WEST CHESTER, Pa., April 2, 2013 /PRNewswire/ -- SkelRegen, LLC continues to lead the way in musculoskeletal tissue regeneration. SkelRegen Co-Founder and Chief Medical, Science & Technology Officer Scott D. Boden, MD, was part of a recent groundbreaking investigation conducted by the Atlanta Veterans Affairs Medical Center and Emory University School of Medicine. This study, published by The Journal of Bone and Joint Surgery was an in-depth examination of how a novel low-molecular-weight compound enhances ectopic bone formation and fracture repair.
The study was conducted to design and test small molecules that would enhance recombinant human bone morphogenetic protein-2 (rhBMP-2) responsiveness. The investigation used two models to test the ability of a small synthetic molecule to enhance bone formation in a rodent ectopic model and to determine whether an injection of that molecule accelerate callus formation in a rodent femoral fracture model. The final result showed that a single dose of the small molecule promoted bone healing in the ectopic model in conjunction with the occurrence of low-dose exogenous rhBMP-2, and in the femoral fracture model with the presence of only naturally occurring BMPs.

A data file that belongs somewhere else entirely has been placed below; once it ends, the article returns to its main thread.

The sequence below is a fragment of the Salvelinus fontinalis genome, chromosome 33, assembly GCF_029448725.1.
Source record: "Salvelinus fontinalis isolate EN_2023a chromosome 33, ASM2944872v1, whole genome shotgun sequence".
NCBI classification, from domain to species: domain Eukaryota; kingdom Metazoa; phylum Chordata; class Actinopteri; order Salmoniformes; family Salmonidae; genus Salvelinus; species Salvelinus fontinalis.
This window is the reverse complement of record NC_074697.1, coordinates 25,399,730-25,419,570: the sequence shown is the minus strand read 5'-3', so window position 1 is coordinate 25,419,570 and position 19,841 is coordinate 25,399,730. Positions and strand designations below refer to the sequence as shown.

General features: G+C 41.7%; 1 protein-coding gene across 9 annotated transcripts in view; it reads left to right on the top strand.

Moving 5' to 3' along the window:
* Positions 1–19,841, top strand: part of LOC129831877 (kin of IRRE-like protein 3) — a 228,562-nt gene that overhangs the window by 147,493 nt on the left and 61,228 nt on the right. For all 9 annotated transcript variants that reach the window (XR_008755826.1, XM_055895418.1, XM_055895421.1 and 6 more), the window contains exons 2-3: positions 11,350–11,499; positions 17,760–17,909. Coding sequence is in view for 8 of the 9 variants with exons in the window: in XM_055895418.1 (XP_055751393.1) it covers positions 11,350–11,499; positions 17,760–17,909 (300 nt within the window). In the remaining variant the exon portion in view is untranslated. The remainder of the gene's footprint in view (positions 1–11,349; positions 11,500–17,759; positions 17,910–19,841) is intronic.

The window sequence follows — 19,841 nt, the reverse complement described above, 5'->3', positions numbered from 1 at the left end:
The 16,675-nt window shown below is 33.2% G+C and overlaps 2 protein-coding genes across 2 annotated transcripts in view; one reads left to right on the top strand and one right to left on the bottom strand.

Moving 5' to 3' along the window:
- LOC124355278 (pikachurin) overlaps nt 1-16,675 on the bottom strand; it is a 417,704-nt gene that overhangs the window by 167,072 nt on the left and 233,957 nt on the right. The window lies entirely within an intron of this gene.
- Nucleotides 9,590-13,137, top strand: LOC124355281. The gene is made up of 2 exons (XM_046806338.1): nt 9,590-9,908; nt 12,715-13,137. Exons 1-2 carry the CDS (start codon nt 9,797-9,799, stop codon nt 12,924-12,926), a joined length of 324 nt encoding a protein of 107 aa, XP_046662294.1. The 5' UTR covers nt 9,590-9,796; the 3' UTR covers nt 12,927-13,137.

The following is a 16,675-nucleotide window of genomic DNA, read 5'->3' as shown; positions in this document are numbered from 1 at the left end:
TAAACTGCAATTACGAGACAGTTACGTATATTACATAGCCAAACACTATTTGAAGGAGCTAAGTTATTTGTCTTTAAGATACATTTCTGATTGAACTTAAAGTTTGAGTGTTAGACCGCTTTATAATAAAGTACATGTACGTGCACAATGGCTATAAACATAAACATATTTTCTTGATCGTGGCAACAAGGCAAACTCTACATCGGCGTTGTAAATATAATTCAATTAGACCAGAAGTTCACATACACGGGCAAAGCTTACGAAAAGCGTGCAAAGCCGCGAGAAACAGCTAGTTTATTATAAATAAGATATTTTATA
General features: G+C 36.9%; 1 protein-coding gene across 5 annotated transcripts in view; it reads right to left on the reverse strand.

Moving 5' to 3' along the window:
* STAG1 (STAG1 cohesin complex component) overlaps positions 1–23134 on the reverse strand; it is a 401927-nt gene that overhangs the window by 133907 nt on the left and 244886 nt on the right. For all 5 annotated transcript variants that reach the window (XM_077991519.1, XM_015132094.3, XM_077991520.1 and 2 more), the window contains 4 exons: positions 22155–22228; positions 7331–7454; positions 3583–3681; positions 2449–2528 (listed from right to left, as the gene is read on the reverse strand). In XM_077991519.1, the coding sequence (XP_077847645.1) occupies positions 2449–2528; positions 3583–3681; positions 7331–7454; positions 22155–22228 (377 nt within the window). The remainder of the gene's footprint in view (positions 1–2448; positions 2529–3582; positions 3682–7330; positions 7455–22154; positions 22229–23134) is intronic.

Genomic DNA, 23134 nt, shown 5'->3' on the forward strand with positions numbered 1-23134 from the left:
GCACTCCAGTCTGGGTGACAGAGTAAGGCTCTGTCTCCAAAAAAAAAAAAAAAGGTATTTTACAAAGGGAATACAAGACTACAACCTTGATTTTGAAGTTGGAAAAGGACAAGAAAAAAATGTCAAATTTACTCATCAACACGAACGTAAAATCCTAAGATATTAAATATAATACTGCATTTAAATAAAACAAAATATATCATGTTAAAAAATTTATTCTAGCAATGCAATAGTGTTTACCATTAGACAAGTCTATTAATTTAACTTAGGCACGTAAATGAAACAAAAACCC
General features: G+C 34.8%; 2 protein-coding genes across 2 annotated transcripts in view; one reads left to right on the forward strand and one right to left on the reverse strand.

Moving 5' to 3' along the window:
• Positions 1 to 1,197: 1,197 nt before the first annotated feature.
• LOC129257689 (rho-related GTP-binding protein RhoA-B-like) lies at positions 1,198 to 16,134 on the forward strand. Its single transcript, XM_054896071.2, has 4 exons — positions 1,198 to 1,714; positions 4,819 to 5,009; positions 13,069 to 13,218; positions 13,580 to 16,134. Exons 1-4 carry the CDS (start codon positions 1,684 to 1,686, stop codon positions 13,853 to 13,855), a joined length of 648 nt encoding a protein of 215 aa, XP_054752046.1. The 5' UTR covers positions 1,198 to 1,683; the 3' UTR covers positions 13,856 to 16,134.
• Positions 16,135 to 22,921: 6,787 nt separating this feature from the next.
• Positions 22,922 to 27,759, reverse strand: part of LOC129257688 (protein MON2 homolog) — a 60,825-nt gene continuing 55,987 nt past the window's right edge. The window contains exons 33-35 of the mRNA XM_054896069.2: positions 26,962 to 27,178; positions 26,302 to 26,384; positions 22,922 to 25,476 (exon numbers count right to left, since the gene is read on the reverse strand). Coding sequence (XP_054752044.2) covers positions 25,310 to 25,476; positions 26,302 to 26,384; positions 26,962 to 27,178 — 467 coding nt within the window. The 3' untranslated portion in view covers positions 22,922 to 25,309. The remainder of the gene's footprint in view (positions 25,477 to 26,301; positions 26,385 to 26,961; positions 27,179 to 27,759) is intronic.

SkelRegen is the first company to focus on newly identified small molecules that target different aspects of the skeletal tissue formation pathway. The results of the study serves as further validation that by following established procedures, SkelRegen continues to build on its promise of being able to regenerate bone from scratch.
"While our work on skeletal tissue regeneration is far from complete, this study exemplifies that research is continuing and SkelRegen technology is at the forefront," said Stephen LaNeve, SkelRegen's Co-Founder and CEO. "Our partnership with Emory University makes it possible for us to be part of such revolutionary work."Boden, SkelRegen's Co-Founder and Chief Medical, Science & Technology Officer said, "The process was long and arduous and would not have been possible without the computational design work of the Emory/VA team led by Sree Sangadala, PhD. But, ultimately these results further demonstrate how bone regeneration with small molecules will transform musculoskeletal care." SkelRegen is the first company to identify not one, but multiple small molecules that are osteoinductive and target different aspects of the skeletal tissue formation pathway. All of the compounds are inexpensive to manufacture and many of the compounds are clear for other uses by the FDA, so they already have acceptable safety and toxicity profiles. SkelRegen is using innovation to simplify how medical professionals do their jobs and how patients receive care.